Out-of-State Hearings FAQ
- I live out of state, can I apply for reinstatement of my Illinois driver’s license?
- Will I have to return to Illinois for an in-person hearing or is an out-of-state packet sufficient?
- If previously denied, can I reapply for driving privileges?
- My driver’s license was recently revoked due to an old DUI [i.e. twenty years ago], do I still need to go through the Secretary of State hearing process?
- Can I use any evaluator or treatment provider from the state I currently live in?
- If I completed treatment for a DUI many years ago, do I need to complete treatment again?
- Do I need to have a lawyer represent me?
I live out of state, can I apply for reinstatement of my Illinois driver’s license?
Yes, you can apply for reinstatement of your Illinois driver’s license if you live out-of-state. The Law Offices of Davis & LaScola have represented hundreds of out-of-state clients before the Illinois Secretary of State. Clearing your driver’s license revocation in Illinois may allow you to apply for privileges in your new state of residence. There is more than one way to apply for driving privileges and we will recommend the course of action that will give you the greatest chance of success.
Will I have to return to Illinois for an in-person hearing or is an out-of-state packet sufficient?
Those out-of-state residents who live within 30 miles of the Illinois border are required to have an in-person hearing. If you live further than 30 miles from the Illinois border, you may either come to Illinois for an in-person hearing or submit an out-of-state packet. Depending on your specific circumstances, the Law Offices of Davis & LaScola will advise you on the best course of action.
If previously denied, can I reapply for driving privileges?
The Law Offices of Davis & LaScola are experienced in helping previously denied clients regain their driving privileges. Using your prior Secretary of State denial, evaluation and treatment documents, we will be able to determine where the previous hearing went wrong and why you were denied driving privileges. While reviewing the documents, we typically find that driving privileges were denied because of inconsistencies between testimony given at the Secretary of State and what is recorded in the evaluation and treatment documentation. We must clear up and properly address these inconsistencies at a new hearing.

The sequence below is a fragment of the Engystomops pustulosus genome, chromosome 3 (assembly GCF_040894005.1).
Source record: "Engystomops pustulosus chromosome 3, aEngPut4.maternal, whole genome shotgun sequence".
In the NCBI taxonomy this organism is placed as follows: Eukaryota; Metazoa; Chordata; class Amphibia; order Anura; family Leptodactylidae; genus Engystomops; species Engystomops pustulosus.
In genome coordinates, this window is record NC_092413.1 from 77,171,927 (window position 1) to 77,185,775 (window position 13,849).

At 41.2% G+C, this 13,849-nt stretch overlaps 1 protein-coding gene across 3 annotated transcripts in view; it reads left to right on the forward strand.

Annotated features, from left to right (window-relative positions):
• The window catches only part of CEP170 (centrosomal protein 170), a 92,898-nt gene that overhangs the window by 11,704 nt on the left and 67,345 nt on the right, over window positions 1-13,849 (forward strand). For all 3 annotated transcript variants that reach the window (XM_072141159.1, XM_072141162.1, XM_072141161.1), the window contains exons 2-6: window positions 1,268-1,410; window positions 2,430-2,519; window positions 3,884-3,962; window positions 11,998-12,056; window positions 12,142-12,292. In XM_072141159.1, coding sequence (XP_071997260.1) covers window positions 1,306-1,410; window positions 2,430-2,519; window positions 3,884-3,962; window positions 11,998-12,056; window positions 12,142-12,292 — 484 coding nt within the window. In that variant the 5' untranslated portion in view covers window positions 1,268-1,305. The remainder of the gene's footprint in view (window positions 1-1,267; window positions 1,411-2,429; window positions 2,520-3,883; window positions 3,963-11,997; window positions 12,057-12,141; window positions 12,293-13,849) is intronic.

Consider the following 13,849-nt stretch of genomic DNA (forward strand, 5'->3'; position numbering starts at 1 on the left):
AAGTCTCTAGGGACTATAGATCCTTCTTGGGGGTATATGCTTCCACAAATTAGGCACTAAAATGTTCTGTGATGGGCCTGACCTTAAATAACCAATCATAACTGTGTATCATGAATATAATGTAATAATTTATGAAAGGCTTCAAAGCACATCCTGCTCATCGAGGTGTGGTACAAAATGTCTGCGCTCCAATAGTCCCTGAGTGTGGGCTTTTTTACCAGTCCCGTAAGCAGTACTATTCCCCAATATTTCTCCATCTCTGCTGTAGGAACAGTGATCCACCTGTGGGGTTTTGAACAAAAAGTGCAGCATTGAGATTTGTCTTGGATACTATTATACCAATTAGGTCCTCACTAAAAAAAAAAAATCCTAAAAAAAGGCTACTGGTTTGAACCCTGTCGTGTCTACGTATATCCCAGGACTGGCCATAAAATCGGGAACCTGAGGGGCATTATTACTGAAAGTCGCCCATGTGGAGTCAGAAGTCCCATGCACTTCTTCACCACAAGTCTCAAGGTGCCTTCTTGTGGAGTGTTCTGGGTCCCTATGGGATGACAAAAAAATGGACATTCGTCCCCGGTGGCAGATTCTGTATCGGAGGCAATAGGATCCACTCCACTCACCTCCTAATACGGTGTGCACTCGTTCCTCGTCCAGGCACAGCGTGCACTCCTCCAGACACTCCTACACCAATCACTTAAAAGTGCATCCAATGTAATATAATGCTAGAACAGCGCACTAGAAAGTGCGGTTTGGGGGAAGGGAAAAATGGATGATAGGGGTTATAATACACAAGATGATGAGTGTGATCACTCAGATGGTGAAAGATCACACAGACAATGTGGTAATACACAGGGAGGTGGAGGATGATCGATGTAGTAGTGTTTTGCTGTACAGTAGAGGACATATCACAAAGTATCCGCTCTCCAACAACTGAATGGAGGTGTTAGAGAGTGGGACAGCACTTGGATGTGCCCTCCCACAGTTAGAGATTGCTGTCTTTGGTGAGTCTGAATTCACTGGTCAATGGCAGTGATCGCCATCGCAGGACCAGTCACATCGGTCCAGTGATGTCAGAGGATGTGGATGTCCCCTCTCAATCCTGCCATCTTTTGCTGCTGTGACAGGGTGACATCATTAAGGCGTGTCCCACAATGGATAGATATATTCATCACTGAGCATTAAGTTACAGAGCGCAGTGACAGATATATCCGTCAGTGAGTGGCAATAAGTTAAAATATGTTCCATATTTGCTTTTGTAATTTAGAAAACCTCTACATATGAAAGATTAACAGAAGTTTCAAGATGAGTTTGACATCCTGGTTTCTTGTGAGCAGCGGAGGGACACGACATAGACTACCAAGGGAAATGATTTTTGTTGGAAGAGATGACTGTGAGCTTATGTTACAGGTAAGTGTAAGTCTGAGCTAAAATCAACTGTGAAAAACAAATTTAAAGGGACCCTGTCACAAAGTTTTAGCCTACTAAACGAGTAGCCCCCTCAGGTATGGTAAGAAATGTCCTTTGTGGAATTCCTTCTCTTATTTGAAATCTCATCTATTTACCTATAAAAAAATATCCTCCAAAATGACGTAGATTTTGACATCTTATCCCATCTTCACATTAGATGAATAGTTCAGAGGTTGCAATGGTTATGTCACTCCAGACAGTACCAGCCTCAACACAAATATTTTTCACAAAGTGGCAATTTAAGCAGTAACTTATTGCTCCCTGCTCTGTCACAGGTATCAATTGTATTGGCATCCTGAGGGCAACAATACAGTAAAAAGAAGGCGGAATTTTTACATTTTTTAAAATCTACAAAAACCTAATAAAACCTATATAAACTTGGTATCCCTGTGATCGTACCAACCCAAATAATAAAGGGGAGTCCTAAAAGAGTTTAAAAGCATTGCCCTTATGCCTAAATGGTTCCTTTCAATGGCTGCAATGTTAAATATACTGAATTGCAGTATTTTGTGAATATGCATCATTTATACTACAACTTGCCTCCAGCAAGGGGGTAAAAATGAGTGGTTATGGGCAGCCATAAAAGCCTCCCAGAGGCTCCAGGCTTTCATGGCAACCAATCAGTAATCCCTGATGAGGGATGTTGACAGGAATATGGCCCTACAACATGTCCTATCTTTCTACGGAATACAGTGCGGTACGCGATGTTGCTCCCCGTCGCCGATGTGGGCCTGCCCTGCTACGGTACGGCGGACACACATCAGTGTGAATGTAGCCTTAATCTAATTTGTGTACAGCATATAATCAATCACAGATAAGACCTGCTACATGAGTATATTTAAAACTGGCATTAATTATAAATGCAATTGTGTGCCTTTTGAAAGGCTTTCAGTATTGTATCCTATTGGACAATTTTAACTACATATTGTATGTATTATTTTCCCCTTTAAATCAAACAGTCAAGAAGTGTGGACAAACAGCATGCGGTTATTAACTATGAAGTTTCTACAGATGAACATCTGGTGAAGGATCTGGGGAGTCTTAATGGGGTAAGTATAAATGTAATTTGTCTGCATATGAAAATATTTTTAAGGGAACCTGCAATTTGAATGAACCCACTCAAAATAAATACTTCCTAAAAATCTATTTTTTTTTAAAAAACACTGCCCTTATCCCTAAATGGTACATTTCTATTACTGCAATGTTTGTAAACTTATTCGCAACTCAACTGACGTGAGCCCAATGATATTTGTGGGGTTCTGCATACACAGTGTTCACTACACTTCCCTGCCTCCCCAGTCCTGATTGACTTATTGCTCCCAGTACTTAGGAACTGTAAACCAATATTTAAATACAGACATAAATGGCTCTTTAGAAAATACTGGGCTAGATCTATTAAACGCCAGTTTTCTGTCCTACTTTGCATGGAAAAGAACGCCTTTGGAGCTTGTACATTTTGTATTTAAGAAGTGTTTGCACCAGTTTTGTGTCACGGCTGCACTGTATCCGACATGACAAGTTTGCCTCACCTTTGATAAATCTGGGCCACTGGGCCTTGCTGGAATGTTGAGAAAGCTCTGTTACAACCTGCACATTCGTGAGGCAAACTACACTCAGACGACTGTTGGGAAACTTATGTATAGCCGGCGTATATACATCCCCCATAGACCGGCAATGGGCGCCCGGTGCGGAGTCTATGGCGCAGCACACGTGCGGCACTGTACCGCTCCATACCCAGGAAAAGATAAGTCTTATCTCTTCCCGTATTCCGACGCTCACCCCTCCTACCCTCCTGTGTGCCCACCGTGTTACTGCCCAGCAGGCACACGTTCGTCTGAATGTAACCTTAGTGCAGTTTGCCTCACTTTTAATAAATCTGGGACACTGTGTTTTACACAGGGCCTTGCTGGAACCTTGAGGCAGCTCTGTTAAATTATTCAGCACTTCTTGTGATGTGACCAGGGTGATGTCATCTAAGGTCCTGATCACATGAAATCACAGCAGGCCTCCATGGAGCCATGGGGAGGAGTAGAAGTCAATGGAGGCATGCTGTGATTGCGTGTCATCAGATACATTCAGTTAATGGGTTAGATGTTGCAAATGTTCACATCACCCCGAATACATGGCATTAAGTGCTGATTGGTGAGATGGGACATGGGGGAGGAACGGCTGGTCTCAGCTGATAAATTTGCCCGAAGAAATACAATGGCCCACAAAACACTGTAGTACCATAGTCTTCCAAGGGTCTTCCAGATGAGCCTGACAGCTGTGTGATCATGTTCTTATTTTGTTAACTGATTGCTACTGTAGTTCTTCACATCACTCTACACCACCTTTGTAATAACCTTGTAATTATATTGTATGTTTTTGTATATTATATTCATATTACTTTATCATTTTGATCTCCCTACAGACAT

My driver’s license was recently revoked due to an old DUI [i.e. twenty years ago], do I still need to go through the Secretary of State hearing process?
Even for an old DUI, Illinois requires that an in-person hearing or an out-of-state packet be completed in order to regain driving privileges. Many old out-of-state DUI’s that were never reported to Illinois are now showing up years later because of the Problem Driver Pointer System (PDPS). This relatively new system is a national database that relays information between states on problem drivers. If you have a license in the current state you live in, the database may reveal the revocation in Illinois and subject you to cancellation in your home state. The “hold” from the Illinois Secretary of State must be cleared for you to renew your current driver’s license or obtain a new license in your resident state. We will obtain the PDPS records in preparation for your Secretary of State hearing.
Can I use any evaluator or treatment provider from the state I currently live in?
Generally, the Secretary of State will accept any evaluator or treatment provider. If licensed in the state where you reside, we will work with your evaluator to eliminate potential issues and problems that often arise. If you will be using an out-of-state evaluator, we will contact the evaluator to verify that they are aware of all Illinois Secretary of State requirements.
If I completed treatment for a DUI many years ago, do I need to complete treatment again?
We will determine whether more treatment is required based on multiple factors including the number of prior DUI arrests, when those arrests occurred, and the treatment already completed.
Do I need to have a lawyer represent me?
You have the right to an attorney but are not required to have a lawyer represent you in the out-of-state hearing process. However, it is highly recommended that you have legal counsel who is experienced and concentrates in this complex area of the law. Our office will guide you through the entire process from start to finish. We will obtain and review your driving record and arrest history, complete alcohol/drug use history, and [if applicable] obtain and review of all of your prior hearing records or denial orders. Our office will only agree to represent you if, in our professional opinion, we believe that we can obtain a successful result in your case. If we agree to proceed, we will provide you with detailed written instructions as to the specific steps to follow. We will review all of your documentation prior to submission and make certain that they meet all Secretary of State requirements. We will address any issues with your evaluator or treatment provider and verify they are resolved prior to submission. All questions you have will be answered promptly and accurately.